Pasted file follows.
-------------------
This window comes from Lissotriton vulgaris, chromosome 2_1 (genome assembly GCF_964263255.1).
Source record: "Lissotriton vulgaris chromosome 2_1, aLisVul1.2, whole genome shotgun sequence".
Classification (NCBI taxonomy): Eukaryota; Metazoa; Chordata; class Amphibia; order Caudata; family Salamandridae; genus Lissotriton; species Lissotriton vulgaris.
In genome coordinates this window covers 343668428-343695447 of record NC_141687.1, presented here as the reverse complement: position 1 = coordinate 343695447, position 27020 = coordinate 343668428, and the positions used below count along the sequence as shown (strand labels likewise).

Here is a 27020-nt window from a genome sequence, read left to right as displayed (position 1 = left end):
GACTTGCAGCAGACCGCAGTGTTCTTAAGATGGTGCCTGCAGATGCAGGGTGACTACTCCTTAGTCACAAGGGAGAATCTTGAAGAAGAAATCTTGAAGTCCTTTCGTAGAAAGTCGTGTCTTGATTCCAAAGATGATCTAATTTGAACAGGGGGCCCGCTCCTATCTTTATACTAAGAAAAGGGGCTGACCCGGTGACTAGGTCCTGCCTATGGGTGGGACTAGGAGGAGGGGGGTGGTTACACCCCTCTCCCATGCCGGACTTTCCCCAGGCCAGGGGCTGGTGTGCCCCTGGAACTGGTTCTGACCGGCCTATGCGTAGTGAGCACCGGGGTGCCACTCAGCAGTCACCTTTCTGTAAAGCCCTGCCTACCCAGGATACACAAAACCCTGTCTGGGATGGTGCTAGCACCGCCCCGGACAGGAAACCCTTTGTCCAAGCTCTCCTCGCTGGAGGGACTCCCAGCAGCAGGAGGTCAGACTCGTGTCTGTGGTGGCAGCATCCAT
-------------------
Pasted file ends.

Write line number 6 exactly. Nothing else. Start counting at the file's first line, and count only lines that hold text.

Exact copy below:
GACTTGCAGCAGACCGCAGTGTTCTTAAGATGGTGCCTGCAGATGCAGGGTGACTACTCCTTAGTCACAAGGGAGAATCTTGAAGAAGAAATCTTGAAGTCCTTTCGTAGAAAGTCGTGTCTTGATTCCAAAGATGATCTAATTTGAACAGGGGGCCCGCTCCTATCTTTATACTAAGAAAAGGGGCTGACCCGGTGACTAGGTCCTGCCTATGGGTGGGACTAGGAGGAGGGGGGTGGTTACACCCCTCTCCCATGCCGGACTTTCCCCAGGCCAGGGGCTGGTGTGCCCCTGGAACTGGTTCTGACCGGCCTATGCGTAGTGAGCACCGGGGTGCCACTCAGCAGTCACCTTTCTGTAAAGCCCTGCCTACCCAGGATACACAAAACCCTGTCTGGGATGGTGCTAGCACCGCCCCGGACAGGAAACCCTTTGTCCAAGCTCTCCTCGCTGGAGGGACTCCCAGCAGCAGGAGGTCAGACTCGTGTCTGTGGTGGCAGCATCCAT